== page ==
The controller who directed two airliners onto the same runway, sending them to a deadly collision, cried in a tower office after the crash, smoking a cigarette and murmuring, "I'm sorry, I'm sorry," over and over again, it was reported Saturday.
A colleague, who spoke to the Los Angeles Times on the condition of anonymity, said the woman's co-workers spent hours consoling her after the Feb. 1 accident, hiding her in a Manhattan Beach hotel to escape publicity.The controller, identified as Robin Lee Wascher, 38, was escorted home by off-duty controllers after the crash, which occurred midway through her swing shift. Her co-workers then spent the evening comforting her.
She was reportedly so distraught in the hours following the collision that colleagues didn't know how to tell her that nearly three dozen people, including pilots of both planes, had been killed.
"To say that she's remorseful is probably redundant," the colleague said. "How would you feel if your worst nightmare had come true? An accident like that is our worst nightmare . . . We all think about it. It's what we're trained not to do."
The collision involving a USAir Boeing 737 and a SkyWest commuter plane on a runway at Los Angeles International Airport claimed 34 lives, including all 12 passengers on the smaller plane and 22 of the 89 people aboard the USAir plane.
"We wanted to make sure she wasn't alone," the colleague said. "We talked about people and events and what's been going on in the tower. It was difficult, but we tried to find things to laugh at."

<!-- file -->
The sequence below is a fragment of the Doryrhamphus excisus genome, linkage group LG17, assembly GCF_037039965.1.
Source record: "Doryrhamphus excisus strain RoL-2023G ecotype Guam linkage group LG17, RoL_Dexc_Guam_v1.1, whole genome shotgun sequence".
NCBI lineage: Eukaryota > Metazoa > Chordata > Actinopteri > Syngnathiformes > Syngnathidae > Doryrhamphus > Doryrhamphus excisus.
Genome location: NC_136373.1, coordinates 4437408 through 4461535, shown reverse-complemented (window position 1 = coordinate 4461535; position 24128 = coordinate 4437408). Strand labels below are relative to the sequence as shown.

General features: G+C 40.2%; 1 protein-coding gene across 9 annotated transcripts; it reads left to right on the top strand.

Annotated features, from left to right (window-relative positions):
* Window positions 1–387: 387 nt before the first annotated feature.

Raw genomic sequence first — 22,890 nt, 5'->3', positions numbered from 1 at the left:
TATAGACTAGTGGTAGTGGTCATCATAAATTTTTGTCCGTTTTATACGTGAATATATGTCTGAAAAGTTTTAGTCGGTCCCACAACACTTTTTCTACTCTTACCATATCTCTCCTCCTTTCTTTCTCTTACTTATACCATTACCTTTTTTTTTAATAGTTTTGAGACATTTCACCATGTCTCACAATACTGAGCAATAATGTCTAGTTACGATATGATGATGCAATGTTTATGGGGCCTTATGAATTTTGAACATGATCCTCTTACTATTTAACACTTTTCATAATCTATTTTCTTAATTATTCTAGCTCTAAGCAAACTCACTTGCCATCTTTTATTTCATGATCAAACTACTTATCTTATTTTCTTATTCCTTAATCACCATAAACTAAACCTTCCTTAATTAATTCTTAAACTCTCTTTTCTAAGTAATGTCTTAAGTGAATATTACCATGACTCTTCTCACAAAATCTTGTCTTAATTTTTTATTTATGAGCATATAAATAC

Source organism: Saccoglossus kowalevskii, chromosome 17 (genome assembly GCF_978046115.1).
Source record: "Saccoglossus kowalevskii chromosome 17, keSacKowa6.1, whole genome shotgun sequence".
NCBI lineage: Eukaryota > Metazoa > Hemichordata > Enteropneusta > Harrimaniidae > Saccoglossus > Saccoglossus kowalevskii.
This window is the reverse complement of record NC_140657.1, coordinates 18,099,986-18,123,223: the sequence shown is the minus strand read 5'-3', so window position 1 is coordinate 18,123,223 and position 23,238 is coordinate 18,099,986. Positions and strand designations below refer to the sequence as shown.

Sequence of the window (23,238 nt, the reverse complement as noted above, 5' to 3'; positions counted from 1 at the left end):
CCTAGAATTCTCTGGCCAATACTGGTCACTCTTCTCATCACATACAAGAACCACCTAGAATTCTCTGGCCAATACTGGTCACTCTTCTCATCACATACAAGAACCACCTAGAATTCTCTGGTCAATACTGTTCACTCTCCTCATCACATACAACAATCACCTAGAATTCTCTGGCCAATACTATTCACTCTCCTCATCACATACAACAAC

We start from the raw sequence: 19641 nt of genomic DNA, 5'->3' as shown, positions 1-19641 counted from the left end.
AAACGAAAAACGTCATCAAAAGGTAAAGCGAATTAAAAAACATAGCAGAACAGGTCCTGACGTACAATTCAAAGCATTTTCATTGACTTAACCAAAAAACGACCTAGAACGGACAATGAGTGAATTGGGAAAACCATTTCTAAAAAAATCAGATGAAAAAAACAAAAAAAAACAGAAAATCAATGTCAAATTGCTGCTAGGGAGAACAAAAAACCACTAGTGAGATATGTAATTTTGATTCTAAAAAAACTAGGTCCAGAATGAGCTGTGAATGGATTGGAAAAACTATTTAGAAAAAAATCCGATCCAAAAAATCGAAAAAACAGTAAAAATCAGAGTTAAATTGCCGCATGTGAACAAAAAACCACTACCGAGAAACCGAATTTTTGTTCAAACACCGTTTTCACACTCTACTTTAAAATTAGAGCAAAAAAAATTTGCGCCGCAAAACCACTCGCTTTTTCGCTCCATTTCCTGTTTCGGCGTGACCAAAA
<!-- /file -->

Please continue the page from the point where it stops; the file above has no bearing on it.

Alan Davidson, a San Diego psychologist who has treated controllers involved in accidents, said such gallows humor, which combined with camaraderie, is a way to relieve stress.
"Gallows humor . . . is not laughing at it the way we might laugh at a comedian," Davidson said. "The humor infuses flexibility back into the personality and that's what we want someone to do."
After National Transportation Safety Board investigators revealed that controller error was to blame in the crash, Wascher's friends moved her into the Radisson Hotel in Manhatten Beach. Fellow controllers again stayed with her.
Wascher graduated from the FAA Academy in Oklahoma City nine years ago. Her most recent job was in Aspen. Before that, she worked at a larger aiport in Gulfport, Miss. and a smaller one in Greenville, Miss.
Some who worked with Wascher have characterized her as a loner with a strong, no-nonsense personality.